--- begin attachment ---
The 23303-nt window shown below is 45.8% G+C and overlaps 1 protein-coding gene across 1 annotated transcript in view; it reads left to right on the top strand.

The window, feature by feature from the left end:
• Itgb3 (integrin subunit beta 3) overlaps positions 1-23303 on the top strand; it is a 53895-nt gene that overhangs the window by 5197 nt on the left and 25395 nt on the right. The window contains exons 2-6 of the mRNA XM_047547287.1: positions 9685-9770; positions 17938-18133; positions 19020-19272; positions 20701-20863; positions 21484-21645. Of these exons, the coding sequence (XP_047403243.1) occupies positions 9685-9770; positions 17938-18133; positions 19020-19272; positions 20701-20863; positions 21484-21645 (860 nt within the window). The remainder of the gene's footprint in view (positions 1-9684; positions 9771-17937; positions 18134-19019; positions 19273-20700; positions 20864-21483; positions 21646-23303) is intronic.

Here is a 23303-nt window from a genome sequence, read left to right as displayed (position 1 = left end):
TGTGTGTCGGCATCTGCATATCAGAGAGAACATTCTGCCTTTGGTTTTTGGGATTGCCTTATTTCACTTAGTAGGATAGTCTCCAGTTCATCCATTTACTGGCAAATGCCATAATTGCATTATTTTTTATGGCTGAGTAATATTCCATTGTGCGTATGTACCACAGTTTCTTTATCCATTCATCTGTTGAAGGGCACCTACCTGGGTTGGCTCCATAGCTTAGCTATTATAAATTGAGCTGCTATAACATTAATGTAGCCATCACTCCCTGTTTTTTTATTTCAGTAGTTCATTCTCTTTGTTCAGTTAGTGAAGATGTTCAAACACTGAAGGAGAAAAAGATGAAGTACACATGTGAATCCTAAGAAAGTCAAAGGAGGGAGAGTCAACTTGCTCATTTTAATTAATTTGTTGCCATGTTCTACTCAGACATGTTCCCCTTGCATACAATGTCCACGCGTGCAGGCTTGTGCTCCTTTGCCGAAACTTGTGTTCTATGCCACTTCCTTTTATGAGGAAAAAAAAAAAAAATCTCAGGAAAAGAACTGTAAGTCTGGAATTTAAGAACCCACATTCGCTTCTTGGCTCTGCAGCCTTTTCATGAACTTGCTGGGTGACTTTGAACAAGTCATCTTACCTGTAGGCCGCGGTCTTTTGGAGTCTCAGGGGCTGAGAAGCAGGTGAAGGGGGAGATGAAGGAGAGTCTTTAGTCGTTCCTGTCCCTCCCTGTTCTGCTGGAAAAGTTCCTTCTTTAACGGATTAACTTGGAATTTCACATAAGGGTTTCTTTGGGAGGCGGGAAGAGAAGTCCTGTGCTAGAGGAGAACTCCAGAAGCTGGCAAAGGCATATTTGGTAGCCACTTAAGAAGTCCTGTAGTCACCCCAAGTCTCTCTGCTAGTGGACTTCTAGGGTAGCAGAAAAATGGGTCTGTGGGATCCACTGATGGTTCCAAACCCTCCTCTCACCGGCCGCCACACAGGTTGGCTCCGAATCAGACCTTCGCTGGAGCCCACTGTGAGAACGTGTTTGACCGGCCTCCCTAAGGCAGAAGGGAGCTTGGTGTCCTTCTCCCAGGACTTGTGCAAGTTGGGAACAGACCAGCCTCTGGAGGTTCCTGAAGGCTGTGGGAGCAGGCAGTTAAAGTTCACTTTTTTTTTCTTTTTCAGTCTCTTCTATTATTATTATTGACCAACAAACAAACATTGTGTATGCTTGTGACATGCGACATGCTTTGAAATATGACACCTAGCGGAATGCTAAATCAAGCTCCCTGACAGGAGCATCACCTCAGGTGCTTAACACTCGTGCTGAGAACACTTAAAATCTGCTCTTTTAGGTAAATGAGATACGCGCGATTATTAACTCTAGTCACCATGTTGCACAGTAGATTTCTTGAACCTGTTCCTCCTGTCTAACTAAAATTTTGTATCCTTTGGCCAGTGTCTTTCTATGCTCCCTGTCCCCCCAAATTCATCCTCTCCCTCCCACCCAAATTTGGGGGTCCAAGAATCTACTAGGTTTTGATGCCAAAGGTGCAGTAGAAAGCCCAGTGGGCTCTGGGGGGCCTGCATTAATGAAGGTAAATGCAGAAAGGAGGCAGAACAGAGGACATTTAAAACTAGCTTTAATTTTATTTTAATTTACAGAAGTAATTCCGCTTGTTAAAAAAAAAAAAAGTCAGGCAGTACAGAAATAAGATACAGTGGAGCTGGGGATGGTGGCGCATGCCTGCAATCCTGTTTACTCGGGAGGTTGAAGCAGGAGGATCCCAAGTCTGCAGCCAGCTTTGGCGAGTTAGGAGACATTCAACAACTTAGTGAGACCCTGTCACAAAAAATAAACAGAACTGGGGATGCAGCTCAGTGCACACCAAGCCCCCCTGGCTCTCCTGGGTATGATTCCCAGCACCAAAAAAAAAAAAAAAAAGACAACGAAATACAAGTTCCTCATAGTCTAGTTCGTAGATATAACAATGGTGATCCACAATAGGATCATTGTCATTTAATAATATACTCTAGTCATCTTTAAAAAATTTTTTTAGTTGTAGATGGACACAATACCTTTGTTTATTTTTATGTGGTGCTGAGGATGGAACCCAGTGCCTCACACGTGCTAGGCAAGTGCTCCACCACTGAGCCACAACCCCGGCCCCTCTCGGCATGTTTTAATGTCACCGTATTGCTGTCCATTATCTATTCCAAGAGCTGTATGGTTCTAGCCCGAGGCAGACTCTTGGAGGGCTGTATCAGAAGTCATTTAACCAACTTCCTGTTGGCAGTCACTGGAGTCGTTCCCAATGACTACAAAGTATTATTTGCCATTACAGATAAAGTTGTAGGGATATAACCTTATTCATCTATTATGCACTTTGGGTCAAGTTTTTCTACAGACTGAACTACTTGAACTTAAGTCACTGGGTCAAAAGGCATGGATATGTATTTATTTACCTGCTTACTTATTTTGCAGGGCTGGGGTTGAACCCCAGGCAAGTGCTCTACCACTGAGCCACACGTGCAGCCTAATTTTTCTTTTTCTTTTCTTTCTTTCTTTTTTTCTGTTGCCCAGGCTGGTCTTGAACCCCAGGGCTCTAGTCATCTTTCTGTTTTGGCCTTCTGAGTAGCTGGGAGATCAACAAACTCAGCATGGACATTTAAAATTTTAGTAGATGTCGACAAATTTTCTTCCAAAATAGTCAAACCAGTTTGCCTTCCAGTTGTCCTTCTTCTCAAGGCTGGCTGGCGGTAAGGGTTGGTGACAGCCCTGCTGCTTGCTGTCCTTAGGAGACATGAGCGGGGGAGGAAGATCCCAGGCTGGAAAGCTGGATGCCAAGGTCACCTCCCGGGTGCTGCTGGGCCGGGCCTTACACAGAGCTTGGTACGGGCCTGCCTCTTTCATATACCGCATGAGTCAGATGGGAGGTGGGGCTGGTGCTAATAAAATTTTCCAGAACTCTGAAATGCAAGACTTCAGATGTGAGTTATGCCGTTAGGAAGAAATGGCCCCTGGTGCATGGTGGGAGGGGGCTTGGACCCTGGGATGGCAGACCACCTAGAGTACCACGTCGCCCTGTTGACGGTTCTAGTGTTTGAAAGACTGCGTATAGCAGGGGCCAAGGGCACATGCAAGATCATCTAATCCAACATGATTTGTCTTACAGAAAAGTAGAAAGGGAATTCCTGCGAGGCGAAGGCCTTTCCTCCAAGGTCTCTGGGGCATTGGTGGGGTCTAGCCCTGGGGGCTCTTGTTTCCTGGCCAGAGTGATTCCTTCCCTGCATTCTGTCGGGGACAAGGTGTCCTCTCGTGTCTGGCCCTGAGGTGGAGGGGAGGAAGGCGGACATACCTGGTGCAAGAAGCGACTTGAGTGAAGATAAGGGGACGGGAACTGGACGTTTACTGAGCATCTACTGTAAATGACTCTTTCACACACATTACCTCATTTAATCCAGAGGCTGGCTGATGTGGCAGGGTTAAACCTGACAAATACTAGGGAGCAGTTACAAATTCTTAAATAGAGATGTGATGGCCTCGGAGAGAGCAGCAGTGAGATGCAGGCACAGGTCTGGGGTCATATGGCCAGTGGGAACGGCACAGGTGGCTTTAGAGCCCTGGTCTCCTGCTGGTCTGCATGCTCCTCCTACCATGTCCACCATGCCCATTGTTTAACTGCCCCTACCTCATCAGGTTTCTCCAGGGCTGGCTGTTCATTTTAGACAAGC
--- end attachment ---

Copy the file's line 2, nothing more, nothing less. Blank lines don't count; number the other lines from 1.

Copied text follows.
The window, feature by feature from the left end: